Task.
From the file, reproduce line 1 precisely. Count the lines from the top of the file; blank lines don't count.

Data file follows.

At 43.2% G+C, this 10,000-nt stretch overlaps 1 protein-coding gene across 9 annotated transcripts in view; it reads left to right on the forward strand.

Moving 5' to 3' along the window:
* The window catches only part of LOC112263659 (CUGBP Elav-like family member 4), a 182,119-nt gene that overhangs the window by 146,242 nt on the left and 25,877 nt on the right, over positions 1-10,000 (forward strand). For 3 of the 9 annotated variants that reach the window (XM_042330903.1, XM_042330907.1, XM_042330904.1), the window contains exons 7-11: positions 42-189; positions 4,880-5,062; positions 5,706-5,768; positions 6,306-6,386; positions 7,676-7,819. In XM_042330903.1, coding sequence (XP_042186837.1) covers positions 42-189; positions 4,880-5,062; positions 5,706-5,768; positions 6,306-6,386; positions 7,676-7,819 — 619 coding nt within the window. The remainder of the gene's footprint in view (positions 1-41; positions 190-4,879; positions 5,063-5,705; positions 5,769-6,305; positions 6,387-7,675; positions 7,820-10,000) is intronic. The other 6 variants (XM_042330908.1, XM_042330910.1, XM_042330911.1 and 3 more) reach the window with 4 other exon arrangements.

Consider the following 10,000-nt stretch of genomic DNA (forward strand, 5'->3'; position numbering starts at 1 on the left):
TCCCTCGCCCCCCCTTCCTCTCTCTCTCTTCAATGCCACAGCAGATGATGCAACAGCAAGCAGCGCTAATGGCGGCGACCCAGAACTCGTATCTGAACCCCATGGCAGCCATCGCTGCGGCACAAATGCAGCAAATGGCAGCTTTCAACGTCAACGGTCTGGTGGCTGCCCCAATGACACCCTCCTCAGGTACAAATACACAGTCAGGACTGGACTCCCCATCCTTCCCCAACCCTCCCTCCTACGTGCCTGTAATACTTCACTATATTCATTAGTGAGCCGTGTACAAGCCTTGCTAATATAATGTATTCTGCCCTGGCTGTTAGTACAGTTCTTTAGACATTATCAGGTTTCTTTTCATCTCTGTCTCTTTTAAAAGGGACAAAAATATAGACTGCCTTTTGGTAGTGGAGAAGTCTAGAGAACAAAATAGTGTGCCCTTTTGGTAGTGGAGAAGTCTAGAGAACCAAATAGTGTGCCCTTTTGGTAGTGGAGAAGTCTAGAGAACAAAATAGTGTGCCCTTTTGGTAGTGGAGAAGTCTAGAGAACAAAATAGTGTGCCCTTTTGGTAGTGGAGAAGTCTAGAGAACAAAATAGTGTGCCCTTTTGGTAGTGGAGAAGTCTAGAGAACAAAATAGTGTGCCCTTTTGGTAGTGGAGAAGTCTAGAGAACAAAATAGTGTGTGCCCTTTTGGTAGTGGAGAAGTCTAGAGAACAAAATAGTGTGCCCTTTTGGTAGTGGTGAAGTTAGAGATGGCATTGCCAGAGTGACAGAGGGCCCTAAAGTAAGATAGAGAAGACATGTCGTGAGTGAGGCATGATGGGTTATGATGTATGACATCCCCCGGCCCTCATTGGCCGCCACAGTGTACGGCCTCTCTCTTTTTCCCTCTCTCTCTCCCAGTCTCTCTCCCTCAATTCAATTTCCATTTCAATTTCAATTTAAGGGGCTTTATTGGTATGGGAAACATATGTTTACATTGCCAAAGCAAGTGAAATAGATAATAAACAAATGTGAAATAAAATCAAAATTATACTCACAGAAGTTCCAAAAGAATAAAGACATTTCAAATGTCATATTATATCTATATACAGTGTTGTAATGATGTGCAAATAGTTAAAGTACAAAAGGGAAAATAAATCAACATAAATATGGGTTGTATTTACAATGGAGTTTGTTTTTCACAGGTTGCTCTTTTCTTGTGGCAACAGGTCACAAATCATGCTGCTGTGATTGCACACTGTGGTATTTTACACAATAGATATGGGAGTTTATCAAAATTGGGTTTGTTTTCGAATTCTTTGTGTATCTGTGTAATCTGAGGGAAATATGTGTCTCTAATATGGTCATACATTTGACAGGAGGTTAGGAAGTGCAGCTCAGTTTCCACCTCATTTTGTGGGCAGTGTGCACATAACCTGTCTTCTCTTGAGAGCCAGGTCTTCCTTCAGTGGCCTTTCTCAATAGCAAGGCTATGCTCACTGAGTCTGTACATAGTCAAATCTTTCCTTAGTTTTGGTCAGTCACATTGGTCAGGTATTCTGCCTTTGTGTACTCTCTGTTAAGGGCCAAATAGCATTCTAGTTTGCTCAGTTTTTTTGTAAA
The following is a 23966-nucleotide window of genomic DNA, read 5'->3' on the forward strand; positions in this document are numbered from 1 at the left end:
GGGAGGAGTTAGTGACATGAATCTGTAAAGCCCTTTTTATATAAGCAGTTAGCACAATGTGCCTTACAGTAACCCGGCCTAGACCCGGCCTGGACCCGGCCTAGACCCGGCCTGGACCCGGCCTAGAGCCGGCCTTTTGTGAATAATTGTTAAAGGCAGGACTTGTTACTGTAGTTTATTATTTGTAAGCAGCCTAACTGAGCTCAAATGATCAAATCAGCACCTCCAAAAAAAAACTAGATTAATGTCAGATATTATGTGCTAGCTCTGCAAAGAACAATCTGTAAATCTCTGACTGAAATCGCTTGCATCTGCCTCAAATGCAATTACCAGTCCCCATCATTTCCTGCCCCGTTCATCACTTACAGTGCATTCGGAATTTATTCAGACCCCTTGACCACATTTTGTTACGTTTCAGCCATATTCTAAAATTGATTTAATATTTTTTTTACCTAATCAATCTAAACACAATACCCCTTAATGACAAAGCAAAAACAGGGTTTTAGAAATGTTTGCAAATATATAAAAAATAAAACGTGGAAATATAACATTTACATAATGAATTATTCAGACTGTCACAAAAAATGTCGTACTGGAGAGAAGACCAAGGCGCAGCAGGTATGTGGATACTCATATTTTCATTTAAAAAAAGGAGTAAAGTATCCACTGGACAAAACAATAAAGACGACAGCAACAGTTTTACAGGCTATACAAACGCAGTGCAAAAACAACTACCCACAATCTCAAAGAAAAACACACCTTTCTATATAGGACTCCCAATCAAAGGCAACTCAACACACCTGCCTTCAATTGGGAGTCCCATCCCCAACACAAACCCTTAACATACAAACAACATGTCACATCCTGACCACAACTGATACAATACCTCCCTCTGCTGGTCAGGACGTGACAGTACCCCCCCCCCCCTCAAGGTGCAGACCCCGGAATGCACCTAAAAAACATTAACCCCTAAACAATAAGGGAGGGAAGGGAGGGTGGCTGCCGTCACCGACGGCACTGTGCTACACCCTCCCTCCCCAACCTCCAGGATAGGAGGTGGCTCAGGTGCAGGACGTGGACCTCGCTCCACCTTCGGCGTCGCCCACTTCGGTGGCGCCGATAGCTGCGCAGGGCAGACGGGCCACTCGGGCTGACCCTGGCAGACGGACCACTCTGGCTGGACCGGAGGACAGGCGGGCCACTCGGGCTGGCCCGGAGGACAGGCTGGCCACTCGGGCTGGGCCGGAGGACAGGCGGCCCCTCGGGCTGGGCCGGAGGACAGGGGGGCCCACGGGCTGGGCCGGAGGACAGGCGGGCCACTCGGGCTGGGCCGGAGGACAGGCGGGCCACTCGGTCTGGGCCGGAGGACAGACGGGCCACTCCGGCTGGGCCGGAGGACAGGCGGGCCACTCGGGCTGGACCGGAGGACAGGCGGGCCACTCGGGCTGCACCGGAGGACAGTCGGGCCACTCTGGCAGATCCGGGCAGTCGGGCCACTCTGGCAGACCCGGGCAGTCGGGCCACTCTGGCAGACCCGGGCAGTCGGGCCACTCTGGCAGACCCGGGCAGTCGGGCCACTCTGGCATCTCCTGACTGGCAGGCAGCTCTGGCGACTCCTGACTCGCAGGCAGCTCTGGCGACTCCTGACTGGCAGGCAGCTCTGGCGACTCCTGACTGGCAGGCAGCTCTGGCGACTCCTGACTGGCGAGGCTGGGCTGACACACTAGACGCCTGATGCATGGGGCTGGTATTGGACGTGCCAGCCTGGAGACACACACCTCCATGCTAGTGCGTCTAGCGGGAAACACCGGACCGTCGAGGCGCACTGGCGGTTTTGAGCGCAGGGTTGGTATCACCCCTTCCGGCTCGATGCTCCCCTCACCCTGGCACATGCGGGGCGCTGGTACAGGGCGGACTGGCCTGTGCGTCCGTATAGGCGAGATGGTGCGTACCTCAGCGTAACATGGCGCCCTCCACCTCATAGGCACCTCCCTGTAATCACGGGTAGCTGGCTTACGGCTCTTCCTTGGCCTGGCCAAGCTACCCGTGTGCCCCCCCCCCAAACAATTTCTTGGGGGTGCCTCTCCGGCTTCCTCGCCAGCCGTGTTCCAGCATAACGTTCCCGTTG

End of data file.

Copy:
At 43.2% G+C, this 10,000-nt stretch overlaps 1 protein-coding gene across 9 annotated transcripts in view; it reads left to right on the forward strand.